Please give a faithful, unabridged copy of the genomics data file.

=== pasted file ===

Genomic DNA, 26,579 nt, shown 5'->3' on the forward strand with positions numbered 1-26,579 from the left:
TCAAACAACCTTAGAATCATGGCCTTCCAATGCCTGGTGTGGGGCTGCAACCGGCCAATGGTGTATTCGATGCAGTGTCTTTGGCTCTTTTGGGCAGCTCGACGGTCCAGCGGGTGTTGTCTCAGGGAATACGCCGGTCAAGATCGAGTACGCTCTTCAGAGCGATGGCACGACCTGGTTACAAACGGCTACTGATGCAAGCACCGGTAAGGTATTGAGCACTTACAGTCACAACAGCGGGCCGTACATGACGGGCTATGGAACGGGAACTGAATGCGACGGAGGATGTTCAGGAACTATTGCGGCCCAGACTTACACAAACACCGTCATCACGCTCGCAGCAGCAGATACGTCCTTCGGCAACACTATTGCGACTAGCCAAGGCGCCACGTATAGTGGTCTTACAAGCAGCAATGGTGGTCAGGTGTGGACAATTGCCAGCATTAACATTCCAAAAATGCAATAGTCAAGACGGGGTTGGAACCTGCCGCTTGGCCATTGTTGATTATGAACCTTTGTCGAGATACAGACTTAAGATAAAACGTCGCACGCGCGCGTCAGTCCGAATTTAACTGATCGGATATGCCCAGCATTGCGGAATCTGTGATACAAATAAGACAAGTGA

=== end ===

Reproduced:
Genomic DNA, 26,579 nt, shown 5'->3' on the forward strand with positions numbered 1-26,579 from the left:
TCAAACAACCTTAGAATCATGGCCTTCCAATGCCTGGTGTGGGGCTGCAACCGGCCAATGGTGTATTCGATGCAGTGTCTTTGGCTCTTTTGGGCAGCTCGACGGTCCAGCGGGTGTTGTCTCAGGGAATACGCCGGTCAAGATCGAGTACGCTCTTCAGAGCGATGGCACGACCTGGTTACAAACGGCTACTGATGCAAGCACCGGTAAGGTATTGAGCACTTACAGTCACAACAGCGGGCCGTACATGACGGGCTATGGAACGGGAACTGAATGCGACGGAGGATGTTCAGGAACTATTGCGGCCCAGACTTACACAAACACCGTCATCACGCTCGCAGCAGCAGATACGTCCTTCGGCAACACTATTGCGACTAGCCAAGGCGCCACGTATAGTGGTCTTACAAGCAGCAATGGTGGTCAGGTGTGGACAATTGCCAGCATTAACATTCCAAAAATGCAATAGTCAAGACGGGGTTGGAACCTGCCGCTTGGCCATTGTTGATTATGAACCTTTGTCGAGATACAGACTTAAGATAAAACGTCGCACGCGCGCGTCAGTCCGAATTTAACTGATCGGATATGCCCAGCATTGCGGAATCTGTGATACAAATAAGACAAGTGA